Take a Picture, It’ll Last Longer: 6 Tips for Improving Your Photo Editing Skills

Whether you’re building a business or building up your social media following, good photography skills is one of the best ways to improve your branding.

We live in a highly visual world, and you don’t always have long to make a good first impression. When you focus on sharing only the best photos you take, you increase your odds of gaining a following by a longshot. 

The problem is that it’s not just about your photography skills. Without solid photo editing skills, you may end up with a decent photo that ends up looking a little drab. 

Read on for 6 photo editing skills that will guarantee that every picture you take, edit, and share will be a sensation.

1. Skip the Filters

With the dawn of photosharing apps like Instagram, filters became a massive hit. They allowed users to take an image and give them a new color scheme, contrast, or “vintage” look with the click of a button.

Now, pre-set filters are becoming a thing of the past. Because they are applied uniformly to the picture, they have a tendency to flatten any contrast or natural lighting that may have existed in the first place. Plus, they also cause unnecessary pixelation, decreasing the quality of the image.

While filters are convenient and sometimes fun, they don’t do much for the quality of your photos in the end.

2. Straighten and Crop

Before you start with the nitty-gritty, evaluate your raw photo. Is the subject matter focused on the way that you want it to be? Does the horizon of the photo appear straight?

As long as the picture is clear, it’s okay if it’s a little wider than necessary and a tad crooked at first. However, to get to the best end result as possible, you’re going to want to fix those issues while editing. 

Make sure that when you’re cropping a photo, you don’t end up with a size and shape that won’t translate well to other mediums. For example, unless it’s a header photo for a website or blog post, you don’t want a photo that’s unusually narrow. A 5:7 ratio is considered standard, so try not to deviate too far from that size and shape.   

3. Start with Brightness, Contrast, and Saturation

Brightness, contrast, and saturation are all tools that can help you give your photo the sharpness and depth that you’re looking for. Make sure that you know what each editing tool does.

Brightness will draw out the light in your photo if you increase it or dull the light if you decrease it. Contrast will allow you to alter the relationship between the darkness and lightness in your photo, and increasing it will draw out the shadows as well as the light. Play with these two tools to get a sense of how they can improve your photo and learn more about your personal aesthetic.

Saturation affects the colors in a photo and should be used carefully. When you go overboard with saturation, it can make things like skin tone appear artificial and cartoon-like. Generally, this is not a good look for professional photography. 

4. Remove Distractions

Once you’ve adjusted brightness, contrast, and saturation to your liking, it’s time to take a closer look at your photo. Are there any distractions that you want to get rid of? Using the eraser or spot tool will help you make your picture more uniform and allow viewers to focus on the subject matter.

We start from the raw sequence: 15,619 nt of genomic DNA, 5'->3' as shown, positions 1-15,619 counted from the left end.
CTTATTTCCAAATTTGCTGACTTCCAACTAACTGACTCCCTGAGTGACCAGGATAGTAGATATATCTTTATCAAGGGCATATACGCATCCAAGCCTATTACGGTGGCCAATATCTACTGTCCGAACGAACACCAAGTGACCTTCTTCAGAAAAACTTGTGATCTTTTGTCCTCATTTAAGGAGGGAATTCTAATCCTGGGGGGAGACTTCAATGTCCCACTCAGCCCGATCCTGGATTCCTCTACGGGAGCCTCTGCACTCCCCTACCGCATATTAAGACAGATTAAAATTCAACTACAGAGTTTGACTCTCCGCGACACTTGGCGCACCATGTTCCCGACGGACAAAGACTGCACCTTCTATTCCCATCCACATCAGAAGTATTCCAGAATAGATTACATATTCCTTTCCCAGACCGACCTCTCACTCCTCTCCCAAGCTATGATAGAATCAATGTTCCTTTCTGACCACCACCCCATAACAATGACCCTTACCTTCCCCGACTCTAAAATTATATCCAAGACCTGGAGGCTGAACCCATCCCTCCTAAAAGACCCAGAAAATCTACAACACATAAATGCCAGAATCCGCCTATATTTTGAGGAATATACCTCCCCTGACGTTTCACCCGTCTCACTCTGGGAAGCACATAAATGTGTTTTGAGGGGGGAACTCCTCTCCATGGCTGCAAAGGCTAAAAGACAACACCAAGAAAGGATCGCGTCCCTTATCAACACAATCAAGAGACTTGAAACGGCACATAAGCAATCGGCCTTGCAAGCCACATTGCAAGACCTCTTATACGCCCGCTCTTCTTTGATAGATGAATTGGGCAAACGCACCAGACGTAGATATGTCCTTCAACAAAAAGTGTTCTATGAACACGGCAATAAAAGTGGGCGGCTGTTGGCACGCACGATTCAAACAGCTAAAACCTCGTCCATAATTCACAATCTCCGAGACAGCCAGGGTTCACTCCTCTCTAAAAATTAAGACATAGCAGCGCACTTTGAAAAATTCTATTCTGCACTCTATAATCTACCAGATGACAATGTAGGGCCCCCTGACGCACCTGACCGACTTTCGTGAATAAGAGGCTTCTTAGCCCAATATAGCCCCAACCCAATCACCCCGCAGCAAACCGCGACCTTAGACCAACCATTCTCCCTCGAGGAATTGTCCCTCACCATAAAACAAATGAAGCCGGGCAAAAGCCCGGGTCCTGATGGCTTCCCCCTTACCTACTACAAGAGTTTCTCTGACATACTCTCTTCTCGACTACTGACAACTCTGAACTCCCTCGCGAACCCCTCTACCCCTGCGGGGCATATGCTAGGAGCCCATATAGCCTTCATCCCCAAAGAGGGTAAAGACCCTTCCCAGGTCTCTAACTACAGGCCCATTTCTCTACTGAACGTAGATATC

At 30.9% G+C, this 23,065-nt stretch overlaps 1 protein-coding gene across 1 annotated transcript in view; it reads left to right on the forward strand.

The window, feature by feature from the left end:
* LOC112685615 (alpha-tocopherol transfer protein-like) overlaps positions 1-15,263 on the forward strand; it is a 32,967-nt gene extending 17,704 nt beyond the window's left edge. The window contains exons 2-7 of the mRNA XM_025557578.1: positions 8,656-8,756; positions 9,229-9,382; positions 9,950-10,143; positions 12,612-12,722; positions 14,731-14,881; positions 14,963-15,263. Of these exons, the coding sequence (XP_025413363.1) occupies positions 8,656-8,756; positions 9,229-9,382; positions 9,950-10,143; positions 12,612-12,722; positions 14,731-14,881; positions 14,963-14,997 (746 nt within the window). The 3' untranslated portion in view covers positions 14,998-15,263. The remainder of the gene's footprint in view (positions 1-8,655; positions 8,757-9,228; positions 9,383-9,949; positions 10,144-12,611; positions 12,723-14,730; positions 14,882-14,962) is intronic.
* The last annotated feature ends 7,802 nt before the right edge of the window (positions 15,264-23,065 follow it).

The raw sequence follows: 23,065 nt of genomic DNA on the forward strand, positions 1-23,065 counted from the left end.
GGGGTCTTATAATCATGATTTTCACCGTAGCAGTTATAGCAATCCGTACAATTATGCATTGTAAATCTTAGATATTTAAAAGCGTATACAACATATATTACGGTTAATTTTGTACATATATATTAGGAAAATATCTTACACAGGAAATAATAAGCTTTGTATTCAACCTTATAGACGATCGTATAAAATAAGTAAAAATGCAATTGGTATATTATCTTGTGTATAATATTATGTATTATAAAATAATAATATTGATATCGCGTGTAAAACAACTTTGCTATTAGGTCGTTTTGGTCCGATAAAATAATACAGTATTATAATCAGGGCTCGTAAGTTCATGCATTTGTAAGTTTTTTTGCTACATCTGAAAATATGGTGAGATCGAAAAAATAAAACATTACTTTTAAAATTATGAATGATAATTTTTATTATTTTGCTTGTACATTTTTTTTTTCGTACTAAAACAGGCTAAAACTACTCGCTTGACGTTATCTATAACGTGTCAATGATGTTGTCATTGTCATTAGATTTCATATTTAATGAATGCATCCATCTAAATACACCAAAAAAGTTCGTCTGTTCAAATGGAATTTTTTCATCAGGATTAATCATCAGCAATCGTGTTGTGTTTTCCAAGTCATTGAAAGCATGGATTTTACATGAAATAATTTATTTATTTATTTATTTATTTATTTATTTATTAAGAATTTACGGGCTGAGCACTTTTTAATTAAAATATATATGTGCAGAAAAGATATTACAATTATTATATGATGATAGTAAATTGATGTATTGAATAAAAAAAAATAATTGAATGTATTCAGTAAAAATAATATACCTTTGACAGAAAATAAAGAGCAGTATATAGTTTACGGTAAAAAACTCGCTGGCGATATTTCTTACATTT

The eraser or spot tool comes in handy when your subjects are people. You can use these tools to smooth out their skin tone, removing blemishes, dark circles, and wrinkles. While red-eye isn’t as much of an issue with digital photography as it was with film photography, you can also address any unusual glares or coloration in the eyes of your subject.

5. Use Color Temperature the Right Way

It’s important to understand the difference between saturation and color temperature. Saturation applies to all of the pigments in your photo, which means that you’re deepening or brightening every color or your flattening or dulling every color. Color temperature, however, applies to the way that the light in the photo contributes to the color.

The best time to adjust the color temperature is when your camera did not properly adjust to the light hitting your subject matter. This can happen when using a smartphone camera or working with a camera’s auto-focus function. 

Remember that when you adjust to a cooler temperature, you’re bringing in a light with a blue tone. A warmer temperature will bring in a light that has a red, yellow, or even pink tone. Going too far in either direction can make your photo appear strange or unnatural.

6. Resize and Convert Properly

One of the most frustrating things for a photographer in the digital age is resizing and converting images. Different mediums may require a different size or type of file, which means that you may have to alter the same image several times. However, doing so the wrong way can compress your image, meaning that you will lose some of the quality.

If you’re working with a Mac, you may grow weary of Apple’s preference for HEIC files when most mediums require JPG files. Learn how to convert HEIC to JPG Mac to avoid frustration.

These Simple Photo Editing Skills Will Change the Game

It doesn’t take much to worsen the quality of a perfectly good photo–but it doesn’t take much to perfect a photo, either! With these photo editing skills, you’ll up your photo quality in no time.

Do you have more questions about technology and how you can change your relationship to it? Check out more of our posts and start learning how to use today’s technology to your advantage.